People with qualifying medical conditions do not have to provide a doctor's note or verification of their medical conditions; they can self attest. And while it's tempting to lie, it's also a moral issue, Kobylka said. "I don't feel great lying."

The state's expansion means Newsom himself will be eligible for a vaccine next Thursday. He said he would take whichever vaccine is available for him, acknowledging concerns that some vaccines are better than others.

Newsom said that the state's effort to distribute vaccines equitably continues to be a priority. The state currently reserves 40% of its vaccine supply for lower-income, hard-hit communities in an attempt to address the inequities. About 19% of the state's vaccines have been administered in the poorest ZIP codes, compared to 30% in wealthier communities.

Email Ana B. Ibarra at [email protected] CalMatters contributing writer Barbara Feder Ostrov contributed to this article.

CALmatters.org is a nonprofit, nonpartisan media venture explaining California's policies and politics.

Comments

Citizen
Registered user
Another Palo Alto neighborhood
on Mar 25, 2021 at 2:39 pm
Citizen , Another Palo Alto neighborhood
Registered user
on Mar 25, 2021 at 2:39 pm

This is great news. Can someone please provide links to sign ups for vaccinations at local centers like Levi Stadium and Mtn Vw Community center? Are we allowed to sign up now for a vaccination after April 1?


Whitey McWhiterson
Registered user
Midtown
on Mar 25, 2021 at 3:02 pm
Whitey McWhiterson, Midtown
Registered user
on Mar 25, 2021 at 3:02 pm

Really? Even if you have the worst medical coverage in the state: Kaiser Permanente? Surely, they will lag behind, probably, maybe, til June? Right? Kaiser needs to make a profit and there is none in just giving out shots for free.


Bystander
Registered user
Another Palo Alto neighborhood
on Mar 25, 2021 at 10:17 pm
Bystander, Another Palo Alto neighborhood
Registered user
on Mar 25, 2021 at 10:17 pm

The right hand is not talking to the left hand. Gavin is getting nervous about the recall and promising things he cannot guarantee will be followed through.

But then, politicians are always promising things they cannnot follow through.

We can't have more people being eligible for less reliable vaccine availability. We are being taken in yet again.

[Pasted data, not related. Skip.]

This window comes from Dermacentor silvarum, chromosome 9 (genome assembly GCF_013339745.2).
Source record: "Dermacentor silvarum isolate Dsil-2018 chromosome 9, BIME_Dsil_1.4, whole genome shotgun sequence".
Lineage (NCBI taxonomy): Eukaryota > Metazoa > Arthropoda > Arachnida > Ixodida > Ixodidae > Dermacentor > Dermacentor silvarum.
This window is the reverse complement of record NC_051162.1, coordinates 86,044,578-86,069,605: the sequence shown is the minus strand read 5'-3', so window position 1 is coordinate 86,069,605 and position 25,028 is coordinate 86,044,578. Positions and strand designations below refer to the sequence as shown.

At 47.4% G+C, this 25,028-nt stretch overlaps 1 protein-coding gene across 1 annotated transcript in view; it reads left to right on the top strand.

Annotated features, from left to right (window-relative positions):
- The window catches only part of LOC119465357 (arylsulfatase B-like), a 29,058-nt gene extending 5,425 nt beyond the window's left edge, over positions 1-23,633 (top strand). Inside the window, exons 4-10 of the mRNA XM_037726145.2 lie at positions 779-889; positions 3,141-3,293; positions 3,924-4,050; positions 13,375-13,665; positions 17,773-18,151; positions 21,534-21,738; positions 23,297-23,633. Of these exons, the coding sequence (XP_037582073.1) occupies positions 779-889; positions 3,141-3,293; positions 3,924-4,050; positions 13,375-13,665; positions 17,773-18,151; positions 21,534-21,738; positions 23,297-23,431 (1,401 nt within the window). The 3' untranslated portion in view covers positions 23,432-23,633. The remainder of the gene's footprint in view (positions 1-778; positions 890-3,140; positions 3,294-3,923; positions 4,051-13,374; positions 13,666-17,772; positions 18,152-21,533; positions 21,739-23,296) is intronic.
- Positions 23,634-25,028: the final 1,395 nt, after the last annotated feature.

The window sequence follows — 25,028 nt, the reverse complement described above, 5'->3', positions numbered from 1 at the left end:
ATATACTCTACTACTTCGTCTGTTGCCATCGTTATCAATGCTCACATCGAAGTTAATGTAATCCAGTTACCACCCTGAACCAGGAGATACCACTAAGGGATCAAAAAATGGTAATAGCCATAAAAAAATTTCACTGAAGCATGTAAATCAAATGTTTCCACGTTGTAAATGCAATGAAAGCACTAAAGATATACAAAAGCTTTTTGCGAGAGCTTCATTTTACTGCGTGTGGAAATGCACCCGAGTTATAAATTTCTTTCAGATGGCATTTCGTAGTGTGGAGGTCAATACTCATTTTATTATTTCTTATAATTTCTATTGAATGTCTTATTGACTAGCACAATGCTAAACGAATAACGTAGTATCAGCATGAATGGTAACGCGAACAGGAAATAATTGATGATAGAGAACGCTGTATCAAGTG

Citizen
Registered user
Another Palo Alto neighborhood
on Mar 26, 2021 at 1:37 am
Citizen , Another Palo Alto neighborhood
Registered user
on Mar 26, 2021 at 1:37 am

My spouse over 65 had no problem getting a shot at Levi Stadium. A friend from PV had no trouble getting one at Oakland Coliseum. I just can't remember the search term -- and I'd prefer to go to MVw, where other friends got theirs and had no trouble. For some reason the medical care providers have had trouble getting in supply but there seems to be plenty at the mass vax centers.

@Bystander,
Try being active and getting things done yourself if you think politicians are worthless unless they're perfect gods. Roll up your sleeves and help instead of being a bystander/peanut gallery. In case you haven't noticed, it's pretty darned impossible to govern in the current climate, and CA was under constant attack. The current national administration promised 100 million shots in the first 100 days and delivered by day 58. Now it's a 200 million goal.


Whitey McWhiterson
Registered user
Midtown
on Mar 26, 2021 at 5:45 am
Whitey McWhiterson, Midtown
Registered user
on Mar 26, 2021 at 5:45 am

For what it's worth, my friend in Cleveland, who is years younger than me, while I cannot get it in California yet, told me his theory that if your state has in his words a lot of right wing nuts who don't want it, it's easier to have supply for those who do. Yet I wonder, the awful old TV reality show president is gone. How long before we stop blaming him for things we can't get done in California?